The solution could be installation of “smart grids,” which will store excess energy whenever there is surplus and distribute it when required using information technology in power transmission and distribution networks.

A fundamental idea taught to electrical engineering students is that energy may be stored, but not power. And this has been seen as a primary obstacle to ensuring sufficient peak power supply, even when the installed power capacity can easily handle non-peak conditions.

The solution could be installation of “smart grids,” which will store excess energy whenever there is surplus and distribute it when required using information technology in power transmission and distribution networks.

A team of five, including the present and past students of the Indian Institute of Technology-Madras, on Thursday won a business plan competition in New York, with their idea for powering large networks using their software.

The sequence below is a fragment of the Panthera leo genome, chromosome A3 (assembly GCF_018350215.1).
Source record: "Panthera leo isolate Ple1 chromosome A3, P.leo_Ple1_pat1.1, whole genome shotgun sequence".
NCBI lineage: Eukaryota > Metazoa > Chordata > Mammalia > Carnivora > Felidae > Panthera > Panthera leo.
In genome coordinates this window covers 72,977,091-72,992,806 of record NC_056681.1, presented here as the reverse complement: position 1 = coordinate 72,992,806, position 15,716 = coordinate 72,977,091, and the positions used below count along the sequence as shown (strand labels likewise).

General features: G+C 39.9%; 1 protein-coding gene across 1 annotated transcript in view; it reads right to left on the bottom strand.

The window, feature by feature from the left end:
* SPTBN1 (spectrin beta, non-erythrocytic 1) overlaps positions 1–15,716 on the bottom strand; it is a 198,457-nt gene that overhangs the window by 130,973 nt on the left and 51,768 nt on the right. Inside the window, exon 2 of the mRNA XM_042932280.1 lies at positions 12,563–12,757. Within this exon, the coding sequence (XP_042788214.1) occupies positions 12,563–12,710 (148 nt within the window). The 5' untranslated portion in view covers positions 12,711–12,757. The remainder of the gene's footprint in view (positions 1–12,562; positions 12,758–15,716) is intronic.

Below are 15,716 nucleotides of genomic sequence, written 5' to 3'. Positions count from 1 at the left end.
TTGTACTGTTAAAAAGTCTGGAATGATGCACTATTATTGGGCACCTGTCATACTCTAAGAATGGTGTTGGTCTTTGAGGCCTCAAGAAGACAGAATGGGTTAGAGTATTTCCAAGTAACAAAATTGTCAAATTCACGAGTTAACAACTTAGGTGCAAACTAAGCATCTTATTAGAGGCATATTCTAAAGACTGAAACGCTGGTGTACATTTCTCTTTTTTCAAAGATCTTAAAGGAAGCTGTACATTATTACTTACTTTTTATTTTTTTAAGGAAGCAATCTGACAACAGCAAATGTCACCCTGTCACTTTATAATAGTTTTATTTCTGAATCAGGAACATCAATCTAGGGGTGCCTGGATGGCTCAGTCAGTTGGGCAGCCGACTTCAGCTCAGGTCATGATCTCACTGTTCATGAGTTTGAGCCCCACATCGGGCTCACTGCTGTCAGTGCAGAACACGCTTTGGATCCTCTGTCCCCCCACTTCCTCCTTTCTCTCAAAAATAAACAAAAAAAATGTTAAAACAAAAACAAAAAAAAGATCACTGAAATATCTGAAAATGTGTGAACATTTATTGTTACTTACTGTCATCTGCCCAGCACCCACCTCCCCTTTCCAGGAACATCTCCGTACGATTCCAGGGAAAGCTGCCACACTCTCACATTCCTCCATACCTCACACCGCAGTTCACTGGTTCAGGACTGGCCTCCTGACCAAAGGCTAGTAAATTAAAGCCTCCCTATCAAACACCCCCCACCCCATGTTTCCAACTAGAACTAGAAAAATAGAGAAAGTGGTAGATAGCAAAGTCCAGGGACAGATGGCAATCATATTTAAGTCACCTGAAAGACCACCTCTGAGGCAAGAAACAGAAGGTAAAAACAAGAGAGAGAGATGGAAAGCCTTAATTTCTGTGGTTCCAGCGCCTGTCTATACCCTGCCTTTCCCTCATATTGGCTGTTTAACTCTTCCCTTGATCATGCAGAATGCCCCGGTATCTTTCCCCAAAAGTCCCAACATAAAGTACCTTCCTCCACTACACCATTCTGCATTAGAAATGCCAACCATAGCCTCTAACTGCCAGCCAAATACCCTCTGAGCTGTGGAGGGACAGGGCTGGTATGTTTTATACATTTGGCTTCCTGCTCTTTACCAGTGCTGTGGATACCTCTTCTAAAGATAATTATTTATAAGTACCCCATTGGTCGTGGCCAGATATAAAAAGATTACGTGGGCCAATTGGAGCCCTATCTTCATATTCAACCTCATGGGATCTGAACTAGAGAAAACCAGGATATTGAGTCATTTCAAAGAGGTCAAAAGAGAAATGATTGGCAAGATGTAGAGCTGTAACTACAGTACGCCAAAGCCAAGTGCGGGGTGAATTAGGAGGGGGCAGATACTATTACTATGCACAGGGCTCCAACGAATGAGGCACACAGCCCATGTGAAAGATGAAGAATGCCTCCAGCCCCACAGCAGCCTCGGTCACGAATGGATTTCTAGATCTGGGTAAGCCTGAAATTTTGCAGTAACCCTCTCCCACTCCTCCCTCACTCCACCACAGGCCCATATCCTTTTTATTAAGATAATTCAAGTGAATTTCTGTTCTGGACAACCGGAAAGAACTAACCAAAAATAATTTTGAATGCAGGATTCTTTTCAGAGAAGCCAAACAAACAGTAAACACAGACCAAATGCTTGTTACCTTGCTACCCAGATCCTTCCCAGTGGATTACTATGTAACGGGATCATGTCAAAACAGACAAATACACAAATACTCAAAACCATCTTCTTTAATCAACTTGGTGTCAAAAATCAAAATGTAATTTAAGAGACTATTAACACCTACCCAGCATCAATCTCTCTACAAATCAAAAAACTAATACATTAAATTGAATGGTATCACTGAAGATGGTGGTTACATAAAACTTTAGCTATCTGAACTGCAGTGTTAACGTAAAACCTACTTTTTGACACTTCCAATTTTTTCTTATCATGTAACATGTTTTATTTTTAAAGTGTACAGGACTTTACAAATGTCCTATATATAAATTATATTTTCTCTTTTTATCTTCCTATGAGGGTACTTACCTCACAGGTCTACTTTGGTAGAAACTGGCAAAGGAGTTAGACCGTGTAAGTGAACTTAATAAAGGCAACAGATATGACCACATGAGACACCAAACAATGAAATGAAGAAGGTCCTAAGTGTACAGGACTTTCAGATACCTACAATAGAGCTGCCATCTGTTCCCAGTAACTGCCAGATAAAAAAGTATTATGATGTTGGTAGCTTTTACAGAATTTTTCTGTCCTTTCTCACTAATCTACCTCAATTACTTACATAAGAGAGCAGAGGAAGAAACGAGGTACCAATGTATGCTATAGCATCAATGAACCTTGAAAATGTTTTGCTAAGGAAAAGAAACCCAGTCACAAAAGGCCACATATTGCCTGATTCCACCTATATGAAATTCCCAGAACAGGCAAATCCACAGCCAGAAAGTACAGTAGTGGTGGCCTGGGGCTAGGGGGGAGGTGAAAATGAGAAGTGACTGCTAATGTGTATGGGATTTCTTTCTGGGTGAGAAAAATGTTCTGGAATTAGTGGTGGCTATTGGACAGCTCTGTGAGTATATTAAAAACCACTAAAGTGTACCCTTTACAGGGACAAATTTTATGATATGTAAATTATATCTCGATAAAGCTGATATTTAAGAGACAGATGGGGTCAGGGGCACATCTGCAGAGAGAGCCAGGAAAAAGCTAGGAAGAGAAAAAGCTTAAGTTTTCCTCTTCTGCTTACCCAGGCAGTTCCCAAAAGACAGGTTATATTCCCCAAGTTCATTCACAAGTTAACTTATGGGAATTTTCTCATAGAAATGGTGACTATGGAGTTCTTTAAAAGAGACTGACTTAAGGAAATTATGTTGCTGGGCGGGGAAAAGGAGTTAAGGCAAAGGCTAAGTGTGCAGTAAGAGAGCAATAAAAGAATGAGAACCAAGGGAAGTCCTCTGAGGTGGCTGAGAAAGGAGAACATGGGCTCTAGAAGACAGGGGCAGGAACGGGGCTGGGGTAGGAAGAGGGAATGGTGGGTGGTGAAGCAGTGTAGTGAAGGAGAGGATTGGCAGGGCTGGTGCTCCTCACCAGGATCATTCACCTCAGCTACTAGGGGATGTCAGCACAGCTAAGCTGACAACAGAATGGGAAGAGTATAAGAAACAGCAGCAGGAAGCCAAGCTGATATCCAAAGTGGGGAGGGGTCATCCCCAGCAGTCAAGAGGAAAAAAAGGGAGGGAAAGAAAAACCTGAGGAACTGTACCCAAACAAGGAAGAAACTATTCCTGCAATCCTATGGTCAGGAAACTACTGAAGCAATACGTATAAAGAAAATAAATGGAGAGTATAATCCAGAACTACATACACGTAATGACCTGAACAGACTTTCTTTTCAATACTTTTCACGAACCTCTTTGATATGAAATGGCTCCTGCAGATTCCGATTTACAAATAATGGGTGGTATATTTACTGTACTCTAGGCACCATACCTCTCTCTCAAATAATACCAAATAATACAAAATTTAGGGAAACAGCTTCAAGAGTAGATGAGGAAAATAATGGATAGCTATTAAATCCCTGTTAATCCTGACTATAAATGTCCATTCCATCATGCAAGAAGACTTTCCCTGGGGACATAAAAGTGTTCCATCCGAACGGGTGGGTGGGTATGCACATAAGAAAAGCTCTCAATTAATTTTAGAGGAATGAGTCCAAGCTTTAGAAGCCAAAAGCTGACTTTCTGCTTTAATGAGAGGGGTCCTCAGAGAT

Midhun Saleem, a final B. Tech (electrical engineering) student, who worked on the software as part of his project, says the team’s product ‘XEstor’ uses algorithms to store various battery parameters and interfaces with the grid to control the amount of energy supplied and stored in the network.

Saleem, Kaushik Anand, Ashish Dattani, Sriram Kalyanaraman and Vinay Shankar B.K. shared the $20,000 prize. They will set up shop in New York next year with funding from venture capitalists to commercialise their product. “We got the idea from a White Paper published by Cisco. We thought we could use the interface I was developing for my B. Tech project as our entry to the competition,” Saleem said.

The smart grid projects, for which U.S. President Obama has provided $3.4 billion as part of a stimulus package for the U.S. economy, remains largely on paper, mainly because of the complexity involved in controlling flows across huge power grids in the cities of the world. Many companies have started implementing ideas to save millions of dollars for consumers and to forestall blackouts.

So while the team will start working from its office in the Big Apple, in the long-term it is power-starved countries like India that will benefit from the “smart grid” idea.

More In: Science | Sci-Tech